Items starting with G

Game Species

Any species of wildlife or fish that is harvested according to prescribed limits and seasons.

Gateway communities

Communities that are economically and socially interdependent on the associated public lands. Proximity to these lands contributes to the quality of life and sense of place for residents and visitors.

Geographic Information System (GIS)

A computer system capable of storing, analyzing, and displaying data and describing places on the earth's surface. GIS is both a database designed to handle geographic data as well as a set of computer operations that can be used to analyze the data. In a sense, GIS can be thought of as a higher order map.

Geomorohology

The science that deals with the relief features of the earth's surface.

Geomorphic Processes

Processes that change the form of the earth, such as volcanic activity, running water, and glacial action.

Geophysical Exploration

Efforts to locate deposits of oil and gas resources and to better define the sub-surface.

Goal

A broad statement of a desired outcome. Goals are usually not quantifiable and may not have established time frames for achievement.

Ground Fire

A fire that burns along the forest floor and does nor affect trees with thick bark or high crowns.

Ground Water

The supply of fresh water under the earth's surface in an aquifer or in the soil.

Ground-based logging

The dragging or carrying of trees or logs for the stump to the landing using various types of self-propelled machines (e.g., tractors, skidders, forwarders).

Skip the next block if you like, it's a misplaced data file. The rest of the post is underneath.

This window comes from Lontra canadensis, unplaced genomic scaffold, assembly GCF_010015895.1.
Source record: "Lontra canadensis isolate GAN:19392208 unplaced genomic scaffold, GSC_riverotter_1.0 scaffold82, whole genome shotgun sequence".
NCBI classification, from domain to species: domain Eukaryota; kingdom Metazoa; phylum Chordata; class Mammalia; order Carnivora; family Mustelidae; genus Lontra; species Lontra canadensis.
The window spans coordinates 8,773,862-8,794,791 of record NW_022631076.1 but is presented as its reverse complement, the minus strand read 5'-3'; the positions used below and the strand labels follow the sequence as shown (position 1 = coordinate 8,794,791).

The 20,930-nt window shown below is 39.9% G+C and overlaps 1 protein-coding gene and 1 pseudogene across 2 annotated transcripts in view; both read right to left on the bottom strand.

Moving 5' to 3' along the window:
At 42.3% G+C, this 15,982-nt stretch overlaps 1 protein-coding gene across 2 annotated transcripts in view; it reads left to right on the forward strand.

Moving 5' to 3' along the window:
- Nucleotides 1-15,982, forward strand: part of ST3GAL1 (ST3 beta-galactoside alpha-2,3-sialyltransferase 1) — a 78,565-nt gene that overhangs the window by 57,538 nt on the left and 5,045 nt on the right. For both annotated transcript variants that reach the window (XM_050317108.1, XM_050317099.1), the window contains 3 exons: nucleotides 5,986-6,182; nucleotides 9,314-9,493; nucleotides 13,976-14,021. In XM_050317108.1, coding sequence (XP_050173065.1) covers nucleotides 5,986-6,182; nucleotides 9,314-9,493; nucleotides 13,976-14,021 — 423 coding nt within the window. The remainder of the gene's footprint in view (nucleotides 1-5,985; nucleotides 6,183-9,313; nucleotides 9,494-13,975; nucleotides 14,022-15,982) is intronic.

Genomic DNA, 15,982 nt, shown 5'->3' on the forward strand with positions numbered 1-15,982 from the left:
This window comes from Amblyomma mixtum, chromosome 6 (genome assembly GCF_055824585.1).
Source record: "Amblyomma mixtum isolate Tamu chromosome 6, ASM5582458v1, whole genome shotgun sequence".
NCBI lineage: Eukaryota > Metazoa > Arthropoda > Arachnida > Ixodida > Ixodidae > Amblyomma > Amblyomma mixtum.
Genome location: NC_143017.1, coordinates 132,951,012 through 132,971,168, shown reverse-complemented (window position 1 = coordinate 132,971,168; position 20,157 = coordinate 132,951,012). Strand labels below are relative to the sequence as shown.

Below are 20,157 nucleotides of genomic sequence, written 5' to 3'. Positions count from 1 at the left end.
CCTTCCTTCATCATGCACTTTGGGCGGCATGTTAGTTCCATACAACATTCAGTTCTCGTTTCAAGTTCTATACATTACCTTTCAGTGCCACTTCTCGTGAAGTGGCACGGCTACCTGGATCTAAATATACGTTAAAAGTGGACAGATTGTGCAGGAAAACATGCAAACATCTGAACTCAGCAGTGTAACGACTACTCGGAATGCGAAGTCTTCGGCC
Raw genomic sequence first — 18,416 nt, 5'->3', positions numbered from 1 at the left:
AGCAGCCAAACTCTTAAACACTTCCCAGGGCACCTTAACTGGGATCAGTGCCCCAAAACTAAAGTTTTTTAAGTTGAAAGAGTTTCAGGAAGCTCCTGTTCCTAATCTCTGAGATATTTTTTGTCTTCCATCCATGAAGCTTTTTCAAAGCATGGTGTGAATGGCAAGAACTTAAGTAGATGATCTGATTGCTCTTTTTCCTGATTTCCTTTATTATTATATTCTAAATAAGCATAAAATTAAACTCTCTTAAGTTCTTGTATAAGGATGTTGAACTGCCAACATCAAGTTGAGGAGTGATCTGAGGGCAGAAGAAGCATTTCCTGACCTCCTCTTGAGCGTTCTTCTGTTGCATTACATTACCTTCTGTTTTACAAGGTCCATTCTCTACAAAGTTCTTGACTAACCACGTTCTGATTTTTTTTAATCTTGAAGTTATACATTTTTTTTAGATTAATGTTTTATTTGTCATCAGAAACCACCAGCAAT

Group selection

An uneven-aged cutting method in which small groups of trees, usually no more than two acres in size, are removed to meet a predetermined goal of size distribution and tree species in the remaining stand.

Guidelines

Actions or management practices that may be used to achieve desired outcomes, sometimes expressed as best management practices. Guidelines may be identified during the land use planning process, but they are not considered a land use plan decision unless the plan specifies that they are mandatory. Guidelines for grazing administration must conform to 43 CFR 4180.2.

Guzzler

General term covering guzzler, wildlife drinker, or tenaja. A natural or artificially constructed structure or device to capture and hold rain water, and make it accessible to small and/or large animals. Most guzzlers involve above or below ground piping, storage tanks, and valves. Tenajas are natural depressions in rock, which trap and hold water. To some tenajas, steps are sometimes added to improve access and reduce mortality from drowning.

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